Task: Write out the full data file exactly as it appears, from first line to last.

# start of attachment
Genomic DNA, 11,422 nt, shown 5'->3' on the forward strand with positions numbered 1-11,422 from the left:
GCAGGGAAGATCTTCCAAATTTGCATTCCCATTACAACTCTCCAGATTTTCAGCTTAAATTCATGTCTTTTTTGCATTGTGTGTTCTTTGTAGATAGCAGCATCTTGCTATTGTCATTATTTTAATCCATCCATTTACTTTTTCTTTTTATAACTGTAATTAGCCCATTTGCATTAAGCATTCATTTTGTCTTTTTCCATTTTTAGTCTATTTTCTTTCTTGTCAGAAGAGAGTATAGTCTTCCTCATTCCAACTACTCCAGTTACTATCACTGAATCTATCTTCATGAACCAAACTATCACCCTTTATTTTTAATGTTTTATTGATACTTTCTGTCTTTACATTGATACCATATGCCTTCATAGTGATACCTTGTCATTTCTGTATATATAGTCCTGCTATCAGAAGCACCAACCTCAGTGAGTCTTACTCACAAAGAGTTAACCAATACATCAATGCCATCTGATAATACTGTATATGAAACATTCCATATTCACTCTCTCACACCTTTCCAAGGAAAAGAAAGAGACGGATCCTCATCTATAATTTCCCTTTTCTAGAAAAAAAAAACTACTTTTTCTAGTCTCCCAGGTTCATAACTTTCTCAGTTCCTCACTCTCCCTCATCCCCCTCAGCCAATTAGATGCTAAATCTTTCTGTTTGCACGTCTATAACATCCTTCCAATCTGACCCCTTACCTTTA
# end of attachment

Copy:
Genomic DNA, 11,422 nt, shown 5'->3' on the forward strand with positions numbered 1-11,422 from the left:
GCAGGGAAGATCTTCCAAATTTGCATTCCCATTACAACTCTCCAGATTTTCAGCTTAAATTCATGTCTTTTTTGCATTGTGTGTTCTTTGTAGATAGCAGCATCTTGCTATTGTCATTATTTTAATCCATCCATTTACTTTTTCTTTTTATAACTGTAATTAGCCCATTTGCATTAAGCATTCATTTTGTCTTTTTCCATTTTTAGTCTATTTTCTTTCTTGTCAGAAGAGAGTATAGTCTTCCTCATTCCAACTACTCCAGTTACTATCACTGAATCTATCTTCATGAACCAAACTATCACCCTTTATTTTTAATGTTTTATTGATACTTTCTGTCTTTACATTGATACCATATGCCTTCATAGTGATACCTTGTCATTTCTGTATATATAGTCCTGCTATCAGAAGCACCAACCTCAGTGAGTCTTACTCACAAAGAGTTAACCAATACATCAATGCCATCTGATAATACTGTATATGAAACATTCCATATTCACTCTCTCACACCTTTCCAAGGAAAAGAAAGAGACGGATCCTCATCTATAATTTCCCTTTTCTAGAAAAAAAAAACTACTTTTTCTAGTCTCCCAGGTTCATAACTTTCTCAGTTCCTCACTCTCCCTCATCCCCCTCAGCCAATTAGATGCTAAATCTTTCTGTTTGCACGTCTATAACATCCTTCCAATCTGACCCCTTACCTTTA